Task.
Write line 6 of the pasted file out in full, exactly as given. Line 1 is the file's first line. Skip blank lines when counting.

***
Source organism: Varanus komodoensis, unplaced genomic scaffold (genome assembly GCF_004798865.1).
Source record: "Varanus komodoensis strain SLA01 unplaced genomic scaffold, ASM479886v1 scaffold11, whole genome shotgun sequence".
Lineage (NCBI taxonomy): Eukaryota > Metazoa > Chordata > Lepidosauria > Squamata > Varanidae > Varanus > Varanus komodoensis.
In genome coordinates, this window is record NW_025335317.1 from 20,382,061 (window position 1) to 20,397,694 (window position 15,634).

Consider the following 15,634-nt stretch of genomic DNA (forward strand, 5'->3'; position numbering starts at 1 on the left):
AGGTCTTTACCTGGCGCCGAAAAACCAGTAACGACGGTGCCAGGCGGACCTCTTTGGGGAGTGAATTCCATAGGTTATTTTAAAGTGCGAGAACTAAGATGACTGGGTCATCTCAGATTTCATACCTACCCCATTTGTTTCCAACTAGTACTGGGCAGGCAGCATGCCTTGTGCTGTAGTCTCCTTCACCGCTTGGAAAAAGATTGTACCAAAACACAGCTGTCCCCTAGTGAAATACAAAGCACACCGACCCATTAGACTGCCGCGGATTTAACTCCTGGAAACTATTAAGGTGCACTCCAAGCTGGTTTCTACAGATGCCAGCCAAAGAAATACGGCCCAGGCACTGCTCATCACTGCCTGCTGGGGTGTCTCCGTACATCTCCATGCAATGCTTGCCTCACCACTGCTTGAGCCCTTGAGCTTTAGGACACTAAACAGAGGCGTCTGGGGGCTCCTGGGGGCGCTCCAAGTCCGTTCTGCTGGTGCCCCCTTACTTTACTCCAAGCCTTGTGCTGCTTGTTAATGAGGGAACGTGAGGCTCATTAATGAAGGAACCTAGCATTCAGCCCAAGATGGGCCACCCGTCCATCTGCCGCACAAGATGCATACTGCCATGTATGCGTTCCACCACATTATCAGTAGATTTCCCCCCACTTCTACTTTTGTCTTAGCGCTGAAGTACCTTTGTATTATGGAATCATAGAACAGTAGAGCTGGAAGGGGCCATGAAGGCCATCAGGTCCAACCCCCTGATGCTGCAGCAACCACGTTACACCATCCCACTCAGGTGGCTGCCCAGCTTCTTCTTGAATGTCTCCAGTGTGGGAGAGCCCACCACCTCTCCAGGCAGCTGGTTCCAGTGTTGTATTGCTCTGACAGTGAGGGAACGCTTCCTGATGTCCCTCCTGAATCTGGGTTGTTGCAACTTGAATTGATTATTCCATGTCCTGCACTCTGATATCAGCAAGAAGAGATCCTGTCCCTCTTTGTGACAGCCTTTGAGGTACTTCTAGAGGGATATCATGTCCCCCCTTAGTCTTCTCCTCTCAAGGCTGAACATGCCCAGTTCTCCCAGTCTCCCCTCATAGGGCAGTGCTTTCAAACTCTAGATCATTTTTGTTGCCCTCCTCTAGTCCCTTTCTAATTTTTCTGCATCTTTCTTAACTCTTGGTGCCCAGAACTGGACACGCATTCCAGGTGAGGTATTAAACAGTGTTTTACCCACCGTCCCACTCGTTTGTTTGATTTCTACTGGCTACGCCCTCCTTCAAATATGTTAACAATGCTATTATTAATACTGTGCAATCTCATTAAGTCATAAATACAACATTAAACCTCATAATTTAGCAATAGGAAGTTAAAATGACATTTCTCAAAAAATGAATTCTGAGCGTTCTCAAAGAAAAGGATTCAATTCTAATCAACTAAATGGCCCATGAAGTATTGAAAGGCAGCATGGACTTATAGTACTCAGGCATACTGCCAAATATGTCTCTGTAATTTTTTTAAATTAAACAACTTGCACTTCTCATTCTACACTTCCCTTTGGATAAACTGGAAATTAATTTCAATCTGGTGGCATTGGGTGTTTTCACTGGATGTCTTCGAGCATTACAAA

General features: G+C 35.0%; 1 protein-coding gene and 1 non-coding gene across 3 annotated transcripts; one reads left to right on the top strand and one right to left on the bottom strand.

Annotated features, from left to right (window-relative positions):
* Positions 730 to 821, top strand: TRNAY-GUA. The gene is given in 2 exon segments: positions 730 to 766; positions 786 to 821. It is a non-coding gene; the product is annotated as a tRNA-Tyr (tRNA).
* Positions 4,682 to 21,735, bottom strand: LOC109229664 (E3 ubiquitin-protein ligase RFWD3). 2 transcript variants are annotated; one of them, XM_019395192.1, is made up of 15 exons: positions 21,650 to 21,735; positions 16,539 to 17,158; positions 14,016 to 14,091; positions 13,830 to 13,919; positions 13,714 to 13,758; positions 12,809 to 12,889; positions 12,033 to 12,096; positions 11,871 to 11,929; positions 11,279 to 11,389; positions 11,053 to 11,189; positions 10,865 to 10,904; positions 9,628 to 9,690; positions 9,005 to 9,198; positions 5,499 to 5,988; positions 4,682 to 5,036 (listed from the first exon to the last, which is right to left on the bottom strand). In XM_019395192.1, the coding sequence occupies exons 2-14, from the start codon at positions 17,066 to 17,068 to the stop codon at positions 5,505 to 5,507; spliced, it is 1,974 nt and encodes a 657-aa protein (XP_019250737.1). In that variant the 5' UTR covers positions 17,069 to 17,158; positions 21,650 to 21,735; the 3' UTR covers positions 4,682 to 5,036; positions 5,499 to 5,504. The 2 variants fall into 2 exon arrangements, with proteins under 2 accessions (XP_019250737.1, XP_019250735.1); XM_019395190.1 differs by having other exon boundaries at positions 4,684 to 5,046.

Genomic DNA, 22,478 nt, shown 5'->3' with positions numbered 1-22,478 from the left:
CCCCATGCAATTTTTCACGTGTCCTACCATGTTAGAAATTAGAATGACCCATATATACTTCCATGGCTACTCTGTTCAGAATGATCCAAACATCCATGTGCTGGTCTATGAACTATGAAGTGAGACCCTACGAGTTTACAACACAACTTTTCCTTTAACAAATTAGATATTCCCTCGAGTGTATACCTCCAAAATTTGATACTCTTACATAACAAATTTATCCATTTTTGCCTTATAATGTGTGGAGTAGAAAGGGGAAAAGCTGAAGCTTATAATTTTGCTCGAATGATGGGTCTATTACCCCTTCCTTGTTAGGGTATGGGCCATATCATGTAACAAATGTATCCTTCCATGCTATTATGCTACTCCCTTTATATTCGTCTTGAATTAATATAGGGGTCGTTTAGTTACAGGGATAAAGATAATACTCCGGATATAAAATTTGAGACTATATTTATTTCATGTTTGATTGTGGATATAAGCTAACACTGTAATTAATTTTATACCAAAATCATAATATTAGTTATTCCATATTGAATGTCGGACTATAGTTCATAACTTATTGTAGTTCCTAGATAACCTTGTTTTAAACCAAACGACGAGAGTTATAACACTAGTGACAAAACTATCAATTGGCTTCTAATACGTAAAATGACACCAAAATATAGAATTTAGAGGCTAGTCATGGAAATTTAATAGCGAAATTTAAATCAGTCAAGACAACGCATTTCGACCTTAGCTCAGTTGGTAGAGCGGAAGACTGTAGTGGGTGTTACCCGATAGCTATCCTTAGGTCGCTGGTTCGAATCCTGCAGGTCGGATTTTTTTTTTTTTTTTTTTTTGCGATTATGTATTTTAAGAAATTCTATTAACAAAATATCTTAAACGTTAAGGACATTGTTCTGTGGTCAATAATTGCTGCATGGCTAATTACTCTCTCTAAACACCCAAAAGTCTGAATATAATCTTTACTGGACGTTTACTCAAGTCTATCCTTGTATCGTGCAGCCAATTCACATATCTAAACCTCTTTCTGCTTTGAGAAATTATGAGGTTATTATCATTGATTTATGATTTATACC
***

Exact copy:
AGGTCTTTACCTGGCGCCGAAAAACCAGTAACGACGGTGCCAGGCGGACCTCTTTGGGGAGTGAATTCCATAGGTTATTTTAAAGTGCGAGAACTAAGATGACTGGGTCATCTCAGATTTCATACCTACCCCATTTGTTTCCAACTAGTACTGGGCAGGCAGCATGCCTTGTGCTGTAGTCTCCTTCACCGCTTGGAAAAAGATTGTACCAAAACACAGCTGTCCCCTAGTGAAATACAAAGCACACCGACCCATTAGACTGCCGCGGATTTAACTCCTGGAAACTATTAAGGTGCACTCCAAGCTGGTTTCTACAGATGCCAGCCAAAGAAATACGGCCCAGGCACTGCTCATCACTGCCTGCTGGGGTGTCTCCGTACATCTCCATGCAATGCTTGCCTCACCACTGCTTGAGCCCTTGAGCTTTAGGACACTAAACAGAGGCGTCTGGGGGCTCCTGGGGGCGCTCCAAGTCCGTTCTGCTGGTGCCCCCTTACTTTACTCCAAGCCTTGTGCTGCTTGTTAATGAGGGAACGTGAGGCTCATTAATGAAGGAACCTAGCATTCAGCCCAAGATGGGCCACCCGTCCATCTGCCGCACAAGATGCATACTGCCATGTATGCGTTCCACCACATTATCAGTAGATTTCCCCCCACTTCTACTTTTGTCTTAGCGCTGAAGTACCTTTGTATTATGGAATCATAGAACAGTAGAGCTGGAAGGGGCCATGAAGGCCATCAGGTCCAACCCCCTGATGCTGCAGCAACCACGTTACACCATCCCACTCAGGTGGCTGCCCAGCTTCTTCTTGAATGTCTCCAGTGTGGGAGAGCCCACCACCTCTCCAGGCAGCTGGTTCCAGTGTTGTATTGCTCTGACAGTGAGGGAACGCTTCCTGATGTCCCTCCTGAATCTGGGTTGTTGCAACTTGAATTGATTATTCCATGTCCTGCACTCTGATATCAGCAAGAAGAGATCCTGTCCCTCTTTGTGACAGCCTTTGAGGTACTTCTAGAGGGATATCATGTCCCCCCTTAGTCTTCTCCTCTCAAGGCTGAACATGCCCAGTTCTCCCAGTCTCCCCTCATAGGGCAGTGCTTTCAAACTCTAGATCATTTTTGTTGCCCTCCTCTAGTCCCTTTCTAATTTTTCTGCATCTTTCTTAACTCTTGGTGCCCAGAACTGGACACGCATTCCAGGTGAGGTATTAAACAGTGTTTTACCCACCGTCCCACTCGTTTGTTTGATTTCTACTGGCTACGCCCTCCTTCAAATATGTTAACAATGCTATTATTAATACTGTGCAATCTCATTAAGTCATAAATACAACATTAAACCTCATAATTTAGCAATAGGAAGTTAAAATGACATTTCTCAAAAAATGAATTCTGAGCGTTCTCAAAGAAAAGGATTCAATTCTAATCAACTAAATGGCCCATGAAGTATTGAAAGGCAGCATGGACTTATAGTACTCAGGCATACTGCCAAATATGTCTCTGTAATTTTTTTAAATTAAACAACTTGCACTTCTCATTCTACACTTCCCTTTGGATAAACTGGAAATTAATTTCAATCTGGTGGCATTGGGTGTTTTCACTGGATGTCTTCGAGCATTACAAA